What else currently occupies your life? What are some future projects?
I’m putting demos and all the recordings up on Spotify/YouTube so they don’t get lost forever. Got about 175 of them up there now. I go to the gym, play with my kitty, and try to control the 50,000 vinyl albums I have… Life is fun and I keep active. Going to see Livingston Taylor and Karla Bonoff this Sunday as I interviewed them both last week. I do my radio show weekly…but I don’t go to concerts, so this will be a diversion and I want to meet Karla and Livingston!
Looking back, what was the highlight of your time in the band? Which songs are you most proud of? Where and when was your most memorable gig?
Playing the Rat, Cantones, Paradise, they are all memorable. The C Note … we have fun at all of them. We love to play out… I love all my songs, it’s like having hundreds of children. However, ‘Wave Descends,’ ‘Go On,’ ‘There’s Nothing Like a Hit,’ ‘Can’t Wait to See You Smile,’ ‘Mystical Eye III,’ ‘Inside Outside’ are very special to me.
Let’s end this interview with some of your favourite albums. Have you found something new lately you would like to recommend to our readers?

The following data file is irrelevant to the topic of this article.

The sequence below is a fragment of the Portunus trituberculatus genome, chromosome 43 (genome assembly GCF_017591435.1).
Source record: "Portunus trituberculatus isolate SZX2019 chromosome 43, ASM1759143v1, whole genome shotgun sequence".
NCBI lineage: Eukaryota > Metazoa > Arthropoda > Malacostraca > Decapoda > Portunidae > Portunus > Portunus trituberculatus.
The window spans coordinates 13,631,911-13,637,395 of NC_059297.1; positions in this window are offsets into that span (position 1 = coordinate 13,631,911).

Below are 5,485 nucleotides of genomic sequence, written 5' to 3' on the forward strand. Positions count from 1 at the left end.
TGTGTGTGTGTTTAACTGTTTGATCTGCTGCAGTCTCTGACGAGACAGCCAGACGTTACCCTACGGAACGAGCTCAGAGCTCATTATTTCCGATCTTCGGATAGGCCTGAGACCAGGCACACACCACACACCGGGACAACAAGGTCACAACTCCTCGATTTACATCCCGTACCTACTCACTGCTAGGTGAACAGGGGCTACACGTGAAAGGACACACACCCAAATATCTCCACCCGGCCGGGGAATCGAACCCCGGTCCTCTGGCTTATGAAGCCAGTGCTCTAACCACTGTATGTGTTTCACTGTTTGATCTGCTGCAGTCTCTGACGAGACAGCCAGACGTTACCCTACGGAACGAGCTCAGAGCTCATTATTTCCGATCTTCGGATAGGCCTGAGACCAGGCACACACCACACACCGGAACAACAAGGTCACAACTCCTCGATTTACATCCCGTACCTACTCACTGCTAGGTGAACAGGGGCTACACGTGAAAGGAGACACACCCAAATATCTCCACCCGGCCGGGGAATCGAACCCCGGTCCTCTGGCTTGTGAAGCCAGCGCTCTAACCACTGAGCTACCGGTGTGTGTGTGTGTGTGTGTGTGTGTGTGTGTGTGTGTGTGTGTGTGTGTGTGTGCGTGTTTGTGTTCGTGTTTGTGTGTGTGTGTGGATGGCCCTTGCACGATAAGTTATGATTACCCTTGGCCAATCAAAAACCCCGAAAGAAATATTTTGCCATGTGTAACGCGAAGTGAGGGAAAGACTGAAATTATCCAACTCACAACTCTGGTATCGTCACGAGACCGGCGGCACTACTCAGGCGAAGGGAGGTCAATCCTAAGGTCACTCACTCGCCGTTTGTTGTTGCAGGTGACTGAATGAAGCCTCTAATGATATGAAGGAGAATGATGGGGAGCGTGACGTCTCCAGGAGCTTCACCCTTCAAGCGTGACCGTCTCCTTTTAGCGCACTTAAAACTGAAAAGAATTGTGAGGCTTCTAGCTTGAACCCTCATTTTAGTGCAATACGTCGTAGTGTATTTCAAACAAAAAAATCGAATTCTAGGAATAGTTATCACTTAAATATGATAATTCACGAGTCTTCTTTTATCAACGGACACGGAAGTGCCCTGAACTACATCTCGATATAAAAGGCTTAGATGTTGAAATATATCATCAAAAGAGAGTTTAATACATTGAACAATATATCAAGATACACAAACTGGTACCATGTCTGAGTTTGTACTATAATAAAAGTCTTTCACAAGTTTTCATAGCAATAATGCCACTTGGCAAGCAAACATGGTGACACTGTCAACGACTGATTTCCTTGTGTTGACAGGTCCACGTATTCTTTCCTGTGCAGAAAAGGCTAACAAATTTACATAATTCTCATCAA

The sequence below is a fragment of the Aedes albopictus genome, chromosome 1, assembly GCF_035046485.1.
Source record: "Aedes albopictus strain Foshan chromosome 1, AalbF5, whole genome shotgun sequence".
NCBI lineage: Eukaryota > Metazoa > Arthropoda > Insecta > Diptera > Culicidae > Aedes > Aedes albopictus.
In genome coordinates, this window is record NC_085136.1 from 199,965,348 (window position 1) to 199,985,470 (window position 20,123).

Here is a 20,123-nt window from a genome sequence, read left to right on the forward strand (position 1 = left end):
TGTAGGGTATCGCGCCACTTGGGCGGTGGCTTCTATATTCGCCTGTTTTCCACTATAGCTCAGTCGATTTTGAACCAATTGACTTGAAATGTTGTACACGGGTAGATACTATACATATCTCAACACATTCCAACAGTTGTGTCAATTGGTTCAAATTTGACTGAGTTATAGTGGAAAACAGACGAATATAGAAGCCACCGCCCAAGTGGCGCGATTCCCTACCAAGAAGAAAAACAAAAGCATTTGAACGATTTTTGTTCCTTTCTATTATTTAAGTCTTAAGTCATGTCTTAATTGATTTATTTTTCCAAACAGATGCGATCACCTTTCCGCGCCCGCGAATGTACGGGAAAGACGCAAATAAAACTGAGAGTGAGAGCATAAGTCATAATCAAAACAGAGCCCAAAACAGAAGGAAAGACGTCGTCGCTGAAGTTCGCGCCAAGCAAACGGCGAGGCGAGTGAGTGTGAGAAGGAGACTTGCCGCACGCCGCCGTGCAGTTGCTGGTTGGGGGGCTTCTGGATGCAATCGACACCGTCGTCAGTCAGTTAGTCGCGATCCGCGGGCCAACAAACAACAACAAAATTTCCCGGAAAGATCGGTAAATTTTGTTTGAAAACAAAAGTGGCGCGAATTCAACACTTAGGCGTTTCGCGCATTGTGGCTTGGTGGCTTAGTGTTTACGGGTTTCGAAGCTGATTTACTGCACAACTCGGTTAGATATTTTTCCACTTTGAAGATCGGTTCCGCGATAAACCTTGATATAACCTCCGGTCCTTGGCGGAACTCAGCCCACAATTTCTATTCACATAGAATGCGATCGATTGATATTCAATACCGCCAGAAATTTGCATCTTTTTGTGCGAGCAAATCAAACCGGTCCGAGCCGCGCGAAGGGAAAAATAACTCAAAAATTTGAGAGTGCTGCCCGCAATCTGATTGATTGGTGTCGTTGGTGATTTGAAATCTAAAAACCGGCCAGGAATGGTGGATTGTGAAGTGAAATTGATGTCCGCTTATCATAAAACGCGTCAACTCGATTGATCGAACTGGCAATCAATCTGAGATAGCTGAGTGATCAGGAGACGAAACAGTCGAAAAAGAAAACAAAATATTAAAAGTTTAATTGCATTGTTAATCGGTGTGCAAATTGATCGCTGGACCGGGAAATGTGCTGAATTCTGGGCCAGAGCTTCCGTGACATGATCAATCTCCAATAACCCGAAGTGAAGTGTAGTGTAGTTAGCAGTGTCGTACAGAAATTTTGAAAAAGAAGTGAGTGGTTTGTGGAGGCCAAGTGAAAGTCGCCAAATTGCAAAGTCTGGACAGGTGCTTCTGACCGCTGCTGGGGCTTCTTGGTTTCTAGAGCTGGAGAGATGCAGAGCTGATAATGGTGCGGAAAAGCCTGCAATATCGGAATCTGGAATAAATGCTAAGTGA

Not new. I love ‘Good Vibrations,’ an instrumental by The Beach Boys, now there’s psychedelia for you. I’ve been playing that recently, and Rob Fraboni engineered The Beach Boys’ ‘Sail on Sailor’. Tracy Bonham’s ‘Second Wind’ and lots of rare Janis Joplin and Jimi Hendrix I play in my car all the time.
Thank you. Last word is yours.
Thank You, Klemen, just keeping it all going, keeping the music preserved, giving artists a platform, I appreciate this opportunity.
Headline photo: Joe Viglione at Marc Thor Benefit at The Rat nightclub 9/11/77 | Photo by Rich Parsons of Unnatural Axe